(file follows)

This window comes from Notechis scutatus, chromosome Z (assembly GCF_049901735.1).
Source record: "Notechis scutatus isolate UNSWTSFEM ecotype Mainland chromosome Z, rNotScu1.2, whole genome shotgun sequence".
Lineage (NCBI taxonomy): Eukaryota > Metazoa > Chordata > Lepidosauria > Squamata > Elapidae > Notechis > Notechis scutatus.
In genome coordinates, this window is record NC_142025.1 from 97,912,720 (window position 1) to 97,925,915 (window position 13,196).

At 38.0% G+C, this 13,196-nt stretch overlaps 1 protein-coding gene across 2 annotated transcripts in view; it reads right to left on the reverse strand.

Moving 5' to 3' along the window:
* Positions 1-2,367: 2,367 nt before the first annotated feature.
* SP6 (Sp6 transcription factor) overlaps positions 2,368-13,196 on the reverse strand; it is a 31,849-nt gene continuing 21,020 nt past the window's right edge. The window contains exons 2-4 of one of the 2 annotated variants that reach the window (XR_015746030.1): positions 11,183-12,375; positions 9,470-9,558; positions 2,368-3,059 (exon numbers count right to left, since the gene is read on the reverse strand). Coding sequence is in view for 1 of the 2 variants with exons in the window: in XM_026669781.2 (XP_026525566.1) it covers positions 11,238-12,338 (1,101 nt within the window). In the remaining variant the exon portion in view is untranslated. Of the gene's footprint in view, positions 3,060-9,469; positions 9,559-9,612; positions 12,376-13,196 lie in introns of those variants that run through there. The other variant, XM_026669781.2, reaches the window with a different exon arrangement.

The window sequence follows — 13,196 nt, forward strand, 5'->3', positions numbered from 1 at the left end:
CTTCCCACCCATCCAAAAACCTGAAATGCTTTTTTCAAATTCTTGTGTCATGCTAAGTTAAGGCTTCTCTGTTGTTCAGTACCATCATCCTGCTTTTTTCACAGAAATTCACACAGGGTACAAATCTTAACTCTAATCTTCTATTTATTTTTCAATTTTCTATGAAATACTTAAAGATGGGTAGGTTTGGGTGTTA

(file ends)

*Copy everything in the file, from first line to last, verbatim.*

This window comes from Notechis scutatus, chromosome Z (assembly GCF_049901735.1).
Source record: "Notechis scutatus isolate UNSWTSFEM ecotype Mainland chromosome Z, rNotScu1.2, whole genome shotgun sequence".
Lineage (NCBI taxonomy): Eukaryota > Metazoa > Chordata > Lepidosauria > Squamata > Elapidae > Notechis > Notechis scutatus.
In genome coordinates, this window is record NC_142025.1 from 97,912,720 (window position 1) to 97,925,915 (window position 13,196).

At 38.0% G+C, this 13,196-nt stretch overlaps 1 protein-coding gene across 2 annotated transcripts in view; it reads right to left on the reverse strand.

Moving 5' to 3' along the window:
* Positions 1-2,367: 2,367 nt before the first annotated feature.
* SP6 (Sp6 transcription factor) overlaps positions 2,368-13,196 on the reverse strand; it is a 31,849-nt gene continuing 21,020 nt past the window's right edge. The window contains exons 2-4 of one of the 2 annotated variants that reach the window (XR_015746030.1): positions 11,183-12,375; positions 9,470-9,558; positions 2,368-3,059 (exon numbers count right to left, since the gene is read on the reverse strand). Coding sequence is in view for 1 of the 2 variants with exons in the window: in XM_026669781.2 (XP_026525566.1) it covers positions 11,238-12,338 (1,101 nt within the window). In the remaining variant the exon portion in view is untranslated. Of the gene's footprint in view, positions 3,060-9,469; positions 9,559-9,612; positions 12,376-13,196 lie in introns of those variants that run through there. The other variant, XM_026669781.2, reaches the window with a different exon arrangement.

The window sequence follows — 13,196 nt, forward strand, 5'->3', positions numbered from 1 at the left end:
CTTCCCACCCATCCAAAAACCTGAAATGCTTTTTTCAAATTCTTGTGTCATGCTAAGTTAAGGCTTCTCTGTTGTTCAGTACCATCATCCTGCTTTTTTCACAGAAATTCACACAGGGTACAAATCTTAACTCTAATCTTCTATTTATTTTTCAATTTTCTATGAAATACTTAAAGATGGGTAGGTTTGGGTGTTA